Friday, November 8, 2013


I've been around the Christian subculture for a while now. I think the dynamics within the group are fascinating, though elusive. Still, I don't rightly know what to think of it now. Occasionally, I wonder at things. It allows my conscience to rest easy, knowing I've probed the depths of my faith. Talking about faith and religion is something most of us steer away from. Let's call this a reflection then. It's better that way.

Have you ever heard of a "testimony?" (Don't answer that.) It's something we do as christians to share how we came to believing in God. There comes a certain point, a sudden illumination, an epiphany, and we are there, accepting the death of Jesus as our sole saving grace.

Theres a whole culture that's emerged from the testimony. They bring in a kid who was slinging meth when he was four, or a woman that had sex with everything that moved, each reflecting the extremities of human depravity. Personally I hate it when people ask me for my "testimony." The next words out of my mouth are, "which version?" Is it the one where I was molested by my cousin's gay friend? Is it the one where I skip over the whole of High School to save myself from revisiting the awful depression and anxiety attacks I had to endure because everyone was leaving the faith at the time? Or is it the one where I smile and go, "Well, I knew some friends at school and they were christian, so I jumped on board because I was lonely..."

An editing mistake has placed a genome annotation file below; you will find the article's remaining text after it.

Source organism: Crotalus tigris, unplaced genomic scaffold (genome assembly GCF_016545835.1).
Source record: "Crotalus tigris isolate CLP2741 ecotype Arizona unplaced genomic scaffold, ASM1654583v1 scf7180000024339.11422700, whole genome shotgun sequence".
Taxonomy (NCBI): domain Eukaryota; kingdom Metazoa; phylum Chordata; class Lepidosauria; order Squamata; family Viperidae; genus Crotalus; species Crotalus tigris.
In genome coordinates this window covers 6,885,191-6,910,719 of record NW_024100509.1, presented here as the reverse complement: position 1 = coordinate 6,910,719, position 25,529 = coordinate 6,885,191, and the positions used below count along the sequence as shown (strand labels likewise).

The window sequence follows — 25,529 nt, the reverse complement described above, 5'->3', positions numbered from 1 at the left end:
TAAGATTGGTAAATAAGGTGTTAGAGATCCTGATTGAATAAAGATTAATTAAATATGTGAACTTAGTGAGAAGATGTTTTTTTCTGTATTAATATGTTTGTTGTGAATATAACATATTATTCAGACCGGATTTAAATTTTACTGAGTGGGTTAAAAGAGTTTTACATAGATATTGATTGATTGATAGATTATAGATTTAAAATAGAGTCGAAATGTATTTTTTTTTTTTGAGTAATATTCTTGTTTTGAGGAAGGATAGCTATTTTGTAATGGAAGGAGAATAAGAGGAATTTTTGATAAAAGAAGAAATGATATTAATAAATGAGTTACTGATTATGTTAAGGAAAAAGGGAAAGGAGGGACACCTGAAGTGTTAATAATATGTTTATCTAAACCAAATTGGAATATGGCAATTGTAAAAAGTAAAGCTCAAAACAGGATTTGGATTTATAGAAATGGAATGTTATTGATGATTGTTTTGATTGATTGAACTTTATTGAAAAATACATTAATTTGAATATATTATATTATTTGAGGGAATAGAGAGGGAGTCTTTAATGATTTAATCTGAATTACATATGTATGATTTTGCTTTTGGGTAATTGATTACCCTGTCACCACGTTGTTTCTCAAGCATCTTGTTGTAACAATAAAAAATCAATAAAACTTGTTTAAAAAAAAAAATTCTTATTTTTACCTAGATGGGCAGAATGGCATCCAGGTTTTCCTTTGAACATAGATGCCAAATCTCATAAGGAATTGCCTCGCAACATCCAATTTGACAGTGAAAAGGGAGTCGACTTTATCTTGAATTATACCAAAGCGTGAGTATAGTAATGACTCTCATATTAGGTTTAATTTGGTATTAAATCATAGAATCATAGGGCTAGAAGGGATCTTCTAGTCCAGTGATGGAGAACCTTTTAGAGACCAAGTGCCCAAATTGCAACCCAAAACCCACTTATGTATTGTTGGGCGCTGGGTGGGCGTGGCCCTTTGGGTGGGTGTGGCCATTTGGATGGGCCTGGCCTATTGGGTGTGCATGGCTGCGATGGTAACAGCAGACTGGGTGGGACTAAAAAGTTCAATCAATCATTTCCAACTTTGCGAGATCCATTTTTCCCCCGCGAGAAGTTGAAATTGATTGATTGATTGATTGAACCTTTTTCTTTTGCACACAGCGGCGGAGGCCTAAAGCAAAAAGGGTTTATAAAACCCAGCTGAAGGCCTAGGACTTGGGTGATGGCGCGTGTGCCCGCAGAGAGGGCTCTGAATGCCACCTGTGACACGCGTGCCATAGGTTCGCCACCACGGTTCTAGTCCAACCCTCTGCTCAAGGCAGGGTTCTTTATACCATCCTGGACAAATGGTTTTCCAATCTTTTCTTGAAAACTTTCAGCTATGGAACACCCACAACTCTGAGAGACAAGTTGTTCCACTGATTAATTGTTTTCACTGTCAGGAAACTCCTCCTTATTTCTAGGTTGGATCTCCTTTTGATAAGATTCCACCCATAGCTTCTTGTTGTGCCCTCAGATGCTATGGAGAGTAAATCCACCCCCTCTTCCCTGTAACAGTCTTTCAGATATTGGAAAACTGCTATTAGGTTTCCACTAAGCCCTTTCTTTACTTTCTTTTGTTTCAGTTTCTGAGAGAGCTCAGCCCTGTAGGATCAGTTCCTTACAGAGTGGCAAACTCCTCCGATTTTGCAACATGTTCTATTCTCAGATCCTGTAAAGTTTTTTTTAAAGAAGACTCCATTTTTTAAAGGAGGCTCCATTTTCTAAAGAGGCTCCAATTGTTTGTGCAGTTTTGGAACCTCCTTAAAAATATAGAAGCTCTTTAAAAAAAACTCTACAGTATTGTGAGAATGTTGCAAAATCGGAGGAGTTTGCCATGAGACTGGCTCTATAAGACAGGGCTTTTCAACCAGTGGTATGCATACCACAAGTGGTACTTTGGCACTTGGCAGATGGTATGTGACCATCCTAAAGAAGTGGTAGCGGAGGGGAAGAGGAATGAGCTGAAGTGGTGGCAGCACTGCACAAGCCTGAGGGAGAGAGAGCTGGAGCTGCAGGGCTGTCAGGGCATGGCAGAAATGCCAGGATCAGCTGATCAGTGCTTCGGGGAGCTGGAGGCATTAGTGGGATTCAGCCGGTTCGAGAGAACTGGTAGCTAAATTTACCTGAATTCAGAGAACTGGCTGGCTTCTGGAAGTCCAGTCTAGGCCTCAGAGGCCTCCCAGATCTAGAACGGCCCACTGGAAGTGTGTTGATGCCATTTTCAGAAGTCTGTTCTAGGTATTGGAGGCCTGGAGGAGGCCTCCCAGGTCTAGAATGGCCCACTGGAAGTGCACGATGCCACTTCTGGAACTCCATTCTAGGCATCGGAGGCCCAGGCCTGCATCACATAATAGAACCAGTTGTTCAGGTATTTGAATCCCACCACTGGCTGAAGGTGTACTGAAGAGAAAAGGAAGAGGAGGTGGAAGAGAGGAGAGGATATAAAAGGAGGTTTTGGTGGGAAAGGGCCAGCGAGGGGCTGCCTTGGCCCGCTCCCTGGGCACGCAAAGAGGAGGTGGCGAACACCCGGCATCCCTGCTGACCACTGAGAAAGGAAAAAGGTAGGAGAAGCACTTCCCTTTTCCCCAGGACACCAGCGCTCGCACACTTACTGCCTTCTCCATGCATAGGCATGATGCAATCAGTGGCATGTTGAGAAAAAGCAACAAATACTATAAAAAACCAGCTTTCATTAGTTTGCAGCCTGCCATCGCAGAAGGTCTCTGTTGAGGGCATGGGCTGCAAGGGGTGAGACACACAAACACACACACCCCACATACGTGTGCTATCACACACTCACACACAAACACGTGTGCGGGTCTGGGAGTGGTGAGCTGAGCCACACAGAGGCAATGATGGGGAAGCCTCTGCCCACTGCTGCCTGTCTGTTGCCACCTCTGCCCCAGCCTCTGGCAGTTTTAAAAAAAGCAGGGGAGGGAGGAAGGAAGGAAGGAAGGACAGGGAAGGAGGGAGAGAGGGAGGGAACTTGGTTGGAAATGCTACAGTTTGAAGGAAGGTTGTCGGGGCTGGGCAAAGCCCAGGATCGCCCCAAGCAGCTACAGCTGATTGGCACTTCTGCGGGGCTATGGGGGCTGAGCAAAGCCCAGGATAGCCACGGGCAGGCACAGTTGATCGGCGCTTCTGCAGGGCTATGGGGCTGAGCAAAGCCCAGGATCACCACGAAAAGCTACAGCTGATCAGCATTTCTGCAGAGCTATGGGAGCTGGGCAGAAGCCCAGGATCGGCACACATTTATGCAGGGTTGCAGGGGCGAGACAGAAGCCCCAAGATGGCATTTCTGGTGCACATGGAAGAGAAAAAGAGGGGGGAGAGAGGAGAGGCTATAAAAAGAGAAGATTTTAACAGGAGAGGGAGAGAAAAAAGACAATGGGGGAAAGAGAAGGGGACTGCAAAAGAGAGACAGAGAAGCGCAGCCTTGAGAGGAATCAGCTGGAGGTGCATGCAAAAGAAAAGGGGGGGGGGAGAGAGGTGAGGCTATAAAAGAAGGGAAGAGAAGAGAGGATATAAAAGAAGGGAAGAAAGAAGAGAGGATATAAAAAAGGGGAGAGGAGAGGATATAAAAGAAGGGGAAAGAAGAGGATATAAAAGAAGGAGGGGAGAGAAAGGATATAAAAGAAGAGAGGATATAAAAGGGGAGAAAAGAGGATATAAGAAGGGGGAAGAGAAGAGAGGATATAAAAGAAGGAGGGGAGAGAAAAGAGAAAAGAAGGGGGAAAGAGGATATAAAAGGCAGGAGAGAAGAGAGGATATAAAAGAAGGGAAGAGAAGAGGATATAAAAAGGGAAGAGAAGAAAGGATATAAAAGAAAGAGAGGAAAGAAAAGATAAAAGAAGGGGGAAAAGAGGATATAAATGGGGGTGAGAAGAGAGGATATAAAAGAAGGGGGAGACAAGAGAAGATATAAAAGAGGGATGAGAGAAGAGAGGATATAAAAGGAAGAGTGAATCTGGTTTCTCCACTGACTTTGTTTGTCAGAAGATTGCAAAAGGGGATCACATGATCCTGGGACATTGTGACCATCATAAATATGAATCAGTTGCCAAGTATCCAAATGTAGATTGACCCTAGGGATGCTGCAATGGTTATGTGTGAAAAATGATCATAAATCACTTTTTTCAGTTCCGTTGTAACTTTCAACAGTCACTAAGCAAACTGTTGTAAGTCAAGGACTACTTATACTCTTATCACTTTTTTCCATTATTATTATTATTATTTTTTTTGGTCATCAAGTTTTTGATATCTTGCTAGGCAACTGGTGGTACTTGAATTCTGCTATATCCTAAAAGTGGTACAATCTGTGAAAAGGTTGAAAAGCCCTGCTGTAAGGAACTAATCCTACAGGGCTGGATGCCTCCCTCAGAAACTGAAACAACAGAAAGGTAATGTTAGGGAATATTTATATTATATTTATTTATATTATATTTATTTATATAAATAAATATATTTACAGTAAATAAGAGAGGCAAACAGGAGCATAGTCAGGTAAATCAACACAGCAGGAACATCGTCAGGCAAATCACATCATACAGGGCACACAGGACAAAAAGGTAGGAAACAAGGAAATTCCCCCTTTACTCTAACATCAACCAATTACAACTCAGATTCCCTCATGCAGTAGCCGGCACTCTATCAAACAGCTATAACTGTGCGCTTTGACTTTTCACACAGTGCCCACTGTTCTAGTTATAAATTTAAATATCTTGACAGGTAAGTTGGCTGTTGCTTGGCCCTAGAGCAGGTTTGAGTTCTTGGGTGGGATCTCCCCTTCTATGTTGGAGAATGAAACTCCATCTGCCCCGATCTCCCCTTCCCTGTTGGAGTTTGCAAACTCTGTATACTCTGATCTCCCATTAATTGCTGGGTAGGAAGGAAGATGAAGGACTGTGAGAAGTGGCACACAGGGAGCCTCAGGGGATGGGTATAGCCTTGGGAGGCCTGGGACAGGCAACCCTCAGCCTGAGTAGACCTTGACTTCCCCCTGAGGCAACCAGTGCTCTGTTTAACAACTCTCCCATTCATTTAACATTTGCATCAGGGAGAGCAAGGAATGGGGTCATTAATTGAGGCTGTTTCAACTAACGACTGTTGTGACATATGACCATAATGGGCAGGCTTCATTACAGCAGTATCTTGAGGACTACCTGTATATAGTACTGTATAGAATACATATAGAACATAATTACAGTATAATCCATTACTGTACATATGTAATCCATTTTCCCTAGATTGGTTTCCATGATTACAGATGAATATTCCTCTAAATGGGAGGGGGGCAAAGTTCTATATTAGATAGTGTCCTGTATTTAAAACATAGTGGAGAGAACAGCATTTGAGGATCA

Ideally we should all have "boring" testimonies. Where are those guys? Why does it always have to be weird?

Why doesn't anyone spend that time focusing on people who still are christian, despite it all? Christianity, to me at least, has become an expression of endurance not, an exercise in decision making. My friend's son is in seventh grade and is thinking about getting baptized. You know what I told him? It wasn't my "testimony!" I wasn't trying to present the Gospel as the next logical decision in a sequence of life events. I told him exactly what I wished someone had told me all those years ago,

"Being a christian will be the hardest (though rewarding) thing you will ever do, including getting married, having kids, dying..."

That's what we miss, the details.

It's not adding a notch to one's belt in celebration of a catechism. It's introducing someone to a life of awkwardness and derision. It's all worth it, don't get me wrong, but it's a battle to the finish.


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